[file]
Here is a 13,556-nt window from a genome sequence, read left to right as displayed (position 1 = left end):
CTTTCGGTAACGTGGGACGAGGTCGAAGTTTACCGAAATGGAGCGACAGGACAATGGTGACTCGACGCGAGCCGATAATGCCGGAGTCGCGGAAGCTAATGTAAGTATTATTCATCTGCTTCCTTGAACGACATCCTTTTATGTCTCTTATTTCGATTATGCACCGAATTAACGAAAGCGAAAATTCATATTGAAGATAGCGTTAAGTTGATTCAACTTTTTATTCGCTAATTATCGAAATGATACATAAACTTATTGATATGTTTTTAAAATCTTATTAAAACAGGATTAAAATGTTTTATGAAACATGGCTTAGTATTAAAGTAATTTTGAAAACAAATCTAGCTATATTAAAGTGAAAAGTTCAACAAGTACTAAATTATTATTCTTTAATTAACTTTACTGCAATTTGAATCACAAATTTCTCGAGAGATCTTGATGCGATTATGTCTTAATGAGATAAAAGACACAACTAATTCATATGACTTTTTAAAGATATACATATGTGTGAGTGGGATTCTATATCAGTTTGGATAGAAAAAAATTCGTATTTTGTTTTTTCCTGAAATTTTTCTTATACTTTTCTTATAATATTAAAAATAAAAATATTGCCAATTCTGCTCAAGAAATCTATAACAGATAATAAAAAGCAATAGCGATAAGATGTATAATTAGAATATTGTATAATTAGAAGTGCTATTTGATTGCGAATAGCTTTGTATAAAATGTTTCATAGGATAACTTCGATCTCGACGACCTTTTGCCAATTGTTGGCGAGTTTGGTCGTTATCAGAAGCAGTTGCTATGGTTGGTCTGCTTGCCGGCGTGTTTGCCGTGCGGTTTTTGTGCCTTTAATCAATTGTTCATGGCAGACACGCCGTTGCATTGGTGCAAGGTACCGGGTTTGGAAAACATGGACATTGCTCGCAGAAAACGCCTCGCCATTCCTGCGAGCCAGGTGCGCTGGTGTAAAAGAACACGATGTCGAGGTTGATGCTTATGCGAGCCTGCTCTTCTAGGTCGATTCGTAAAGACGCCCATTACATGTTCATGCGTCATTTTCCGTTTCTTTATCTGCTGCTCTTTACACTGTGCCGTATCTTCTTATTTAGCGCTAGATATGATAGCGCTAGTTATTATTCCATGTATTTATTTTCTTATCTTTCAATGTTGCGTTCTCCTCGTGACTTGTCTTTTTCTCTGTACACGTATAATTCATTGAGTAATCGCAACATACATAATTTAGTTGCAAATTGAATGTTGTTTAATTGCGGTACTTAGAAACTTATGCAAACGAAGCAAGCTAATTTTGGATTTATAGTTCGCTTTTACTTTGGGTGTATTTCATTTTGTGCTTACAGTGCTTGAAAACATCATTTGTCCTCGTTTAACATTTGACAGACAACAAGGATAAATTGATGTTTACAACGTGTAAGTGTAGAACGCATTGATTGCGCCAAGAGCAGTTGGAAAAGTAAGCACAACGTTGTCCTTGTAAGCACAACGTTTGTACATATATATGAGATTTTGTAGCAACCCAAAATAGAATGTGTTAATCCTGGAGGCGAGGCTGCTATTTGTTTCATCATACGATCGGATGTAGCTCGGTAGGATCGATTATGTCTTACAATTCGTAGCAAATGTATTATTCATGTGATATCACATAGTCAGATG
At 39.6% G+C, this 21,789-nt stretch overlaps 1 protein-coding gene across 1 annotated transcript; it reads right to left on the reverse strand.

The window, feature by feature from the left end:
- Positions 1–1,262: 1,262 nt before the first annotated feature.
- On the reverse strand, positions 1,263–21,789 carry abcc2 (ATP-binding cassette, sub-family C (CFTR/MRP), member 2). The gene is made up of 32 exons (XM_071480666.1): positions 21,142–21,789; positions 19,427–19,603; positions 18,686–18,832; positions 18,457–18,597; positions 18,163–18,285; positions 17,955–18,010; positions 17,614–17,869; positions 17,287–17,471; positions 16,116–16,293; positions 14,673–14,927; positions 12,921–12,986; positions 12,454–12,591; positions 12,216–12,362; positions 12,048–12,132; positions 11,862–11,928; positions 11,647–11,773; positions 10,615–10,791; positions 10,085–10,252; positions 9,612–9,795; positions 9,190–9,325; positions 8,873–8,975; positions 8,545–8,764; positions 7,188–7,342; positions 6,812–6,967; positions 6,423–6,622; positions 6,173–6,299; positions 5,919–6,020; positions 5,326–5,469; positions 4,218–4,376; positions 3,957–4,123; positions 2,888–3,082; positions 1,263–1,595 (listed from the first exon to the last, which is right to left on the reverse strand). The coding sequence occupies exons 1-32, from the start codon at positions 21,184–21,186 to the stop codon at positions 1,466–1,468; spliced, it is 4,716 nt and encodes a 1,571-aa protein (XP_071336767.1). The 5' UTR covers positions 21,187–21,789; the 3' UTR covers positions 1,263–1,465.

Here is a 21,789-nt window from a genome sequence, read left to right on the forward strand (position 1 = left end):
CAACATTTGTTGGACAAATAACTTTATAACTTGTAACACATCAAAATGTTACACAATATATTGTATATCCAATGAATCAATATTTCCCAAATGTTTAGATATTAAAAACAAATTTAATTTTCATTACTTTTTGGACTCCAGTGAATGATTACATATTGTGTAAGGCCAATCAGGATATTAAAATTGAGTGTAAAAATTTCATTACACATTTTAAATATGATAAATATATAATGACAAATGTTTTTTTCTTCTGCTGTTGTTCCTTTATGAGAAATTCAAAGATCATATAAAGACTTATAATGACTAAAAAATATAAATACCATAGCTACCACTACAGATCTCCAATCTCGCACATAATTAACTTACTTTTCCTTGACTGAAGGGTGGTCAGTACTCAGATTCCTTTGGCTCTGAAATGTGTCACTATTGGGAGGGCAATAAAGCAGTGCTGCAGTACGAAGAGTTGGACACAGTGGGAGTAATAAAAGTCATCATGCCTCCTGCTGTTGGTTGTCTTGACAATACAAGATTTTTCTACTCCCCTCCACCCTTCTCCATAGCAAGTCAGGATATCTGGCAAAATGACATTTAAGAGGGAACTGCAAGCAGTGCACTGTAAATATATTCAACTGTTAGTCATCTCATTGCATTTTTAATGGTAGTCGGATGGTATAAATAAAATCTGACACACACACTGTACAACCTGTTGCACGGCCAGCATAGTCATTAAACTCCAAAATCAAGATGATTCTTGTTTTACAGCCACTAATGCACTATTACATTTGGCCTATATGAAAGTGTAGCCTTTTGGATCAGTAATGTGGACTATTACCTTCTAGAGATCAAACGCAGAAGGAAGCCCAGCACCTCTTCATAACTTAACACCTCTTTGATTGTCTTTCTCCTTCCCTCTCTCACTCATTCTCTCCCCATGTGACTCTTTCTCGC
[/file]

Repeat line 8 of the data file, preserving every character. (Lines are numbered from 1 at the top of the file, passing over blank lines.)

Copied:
CAACATTTGTTGGACAAATAACTTTATAACTTGTAACACATCAAAATGTTACACAATATATTGTATATCCAATGAATCAATATTTCCCAAATGTTTAGATATTAAAAACAAATTTAATTTTCATTACTTTTTGGACTCCAGTGAATGATTACATATTGTGTAAGGCCAATCAGGATATTAAAATTGAGTGTAAAAATTTCATTACACATTTTAAATATGATAAATATATAATGACAAATGTTTTTTTCTTCTGCTGTTGTTCCTTTATGAGAAATTCAAAGATCATATAAAGACTTATAATGACTAAAAAATATAAATACCATAGCTACCACTACAGATCTCCAATCTCGCACATAATTAACTTACTTTTCCTTGACTGAAGGGTGGTCAGTACTCAGATTCCTTTGGCTCTGAAATGTGTCACTATTGGGAGGGCAATAAAGCAGTGCTGCAGTACGAAGAGTTGGACACAGTGGGAGTAATAAAAGTCATCATGCCTCCTGCTGTTGGTTGTCTTGACAATACAAGATTTTTCTACTCCCCTCCACCCTTCTCCATAGCAAGTCAGGATATCTGGCAAAATGACATTTAAGAGGGAACTGCAAGCAGTGCACTGTAAATATATTCAACTGTTAGTCATCTCATTGCATTTTTAATGGTAGTCGGATGGTATAAATAAAATCTGACACACACACTGTACAACCTGTTGCACGGCCAGCATAGTCATTAAACTCCAAAATCAAGATGATTCTTGTTTTACAGCCACTAATGCACTATTACATTTGGCCTATATGAAAGTGTAGCCTTTTGGATCAGTAATGTGGACTATTACCTTCTAGAGATCAAACGCAGAAGGAAGCCCAGCACCTCTTCATAACTTAACACCTCTTTGATTGTCTTTCTCCTTCCCTCTCTCACTCATTCTCTCCCCATGTGACTCTTTCTCGC